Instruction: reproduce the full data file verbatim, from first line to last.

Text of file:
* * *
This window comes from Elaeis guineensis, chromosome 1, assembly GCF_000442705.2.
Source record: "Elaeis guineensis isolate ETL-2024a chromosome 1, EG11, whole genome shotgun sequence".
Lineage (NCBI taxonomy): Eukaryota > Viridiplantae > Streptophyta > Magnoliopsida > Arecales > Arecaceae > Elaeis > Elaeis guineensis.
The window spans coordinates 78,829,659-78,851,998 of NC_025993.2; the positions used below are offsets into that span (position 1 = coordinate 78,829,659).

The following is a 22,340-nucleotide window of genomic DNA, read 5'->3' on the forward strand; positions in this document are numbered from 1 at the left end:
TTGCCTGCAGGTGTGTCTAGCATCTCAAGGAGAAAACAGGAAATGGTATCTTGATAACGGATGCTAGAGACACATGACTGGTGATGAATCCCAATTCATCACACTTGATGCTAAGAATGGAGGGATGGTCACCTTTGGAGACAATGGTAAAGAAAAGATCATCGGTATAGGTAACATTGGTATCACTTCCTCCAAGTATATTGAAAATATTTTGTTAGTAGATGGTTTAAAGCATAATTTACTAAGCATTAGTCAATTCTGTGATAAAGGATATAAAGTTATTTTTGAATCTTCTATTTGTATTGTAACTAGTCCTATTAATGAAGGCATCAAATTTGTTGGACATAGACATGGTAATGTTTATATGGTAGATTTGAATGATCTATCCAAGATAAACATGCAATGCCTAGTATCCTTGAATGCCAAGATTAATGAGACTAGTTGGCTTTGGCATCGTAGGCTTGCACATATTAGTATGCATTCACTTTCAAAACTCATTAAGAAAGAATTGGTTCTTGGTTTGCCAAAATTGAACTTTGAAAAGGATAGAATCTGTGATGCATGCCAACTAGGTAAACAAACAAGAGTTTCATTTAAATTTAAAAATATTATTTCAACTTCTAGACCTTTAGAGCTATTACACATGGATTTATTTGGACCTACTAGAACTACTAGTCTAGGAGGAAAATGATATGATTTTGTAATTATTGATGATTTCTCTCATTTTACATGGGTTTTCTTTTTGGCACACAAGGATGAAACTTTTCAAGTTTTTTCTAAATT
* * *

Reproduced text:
This window comes from Elaeis guineensis, chromosome 1, assembly GCF_000442705.2.
Source record: "Elaeis guineensis isolate ETL-2024a chromosome 1, EG11, whole genome shotgun sequence".
Lineage (NCBI taxonomy): Eukaryota > Viridiplantae > Streptophyta > Magnoliopsida > Arecales > Arecaceae > Elaeis > Elaeis guineensis.
The window spans coordinates 78,829,659-78,851,998 of NC_025993.2; the positions used below are offsets into that span (position 1 = coordinate 78,829,659).

The following is a 22,340-nucleotide window of genomic DNA, read 5'->3' on the forward strand; positions in this document are numbered from 1 at the left end:
TTGCCTGCAGGTGTGTCTAGCATCTCAAGGAGAAAACAGGAAATGGTATCTTGATAACGGATGCTAGAGACACATGACTGGTGATGAATCCCAATTCATCACACTTGATGCTAAGAATGGAGGGATGGTCACCTTTGGAGACAATGGTAAAGAAAAGATCATCGGTATAGGTAACATTGGTATCACTTCCTCCAAGTATATTGAAAATATTTTGTTAGTAGATGGTTTAAAGCATAATTTACTAAGCATTAGTCAATTCTGTGATAAAGGATATAAAGTTATTTTTGAATCTTCTATTTGTATTGTAACTAGTCCTATTAATGAAGGCATCAAATTTGTTGGACATAGACATGGTAATGTTTATATGGTAGATTTGAATGATCTATCCAAGATAAACATGCAATGCCTAGTATCCTTGAATGCCAAGATTAATGAGACTAGTTGGCTTTGGCATCGTAGGCTTGCACATATTAGTATGCATTCACTTTCAAAACTCATTAAGAAAGAATTGGTTCTTGGTTTGCCAAAATTGAACTTTGAAAAGGATAGAATCTGTGATGCATGCCAACTAGGTAAACAAACAAGAGTTTCATTTAAATTTAAAAATATTATTTCAACTTCTAGACCTTTAGAGCTATTACACATGGATTTATTTGGACCTACTAGAACTACTAGTCTAGGAGGAAAATGATATGATTTTGTAATTATTGATGATTTCTCTCATTTTACATGGGTTTTCTTTTTGGCACACAAGGATGAAACTTTTCAAGTTTTTTCTAAATT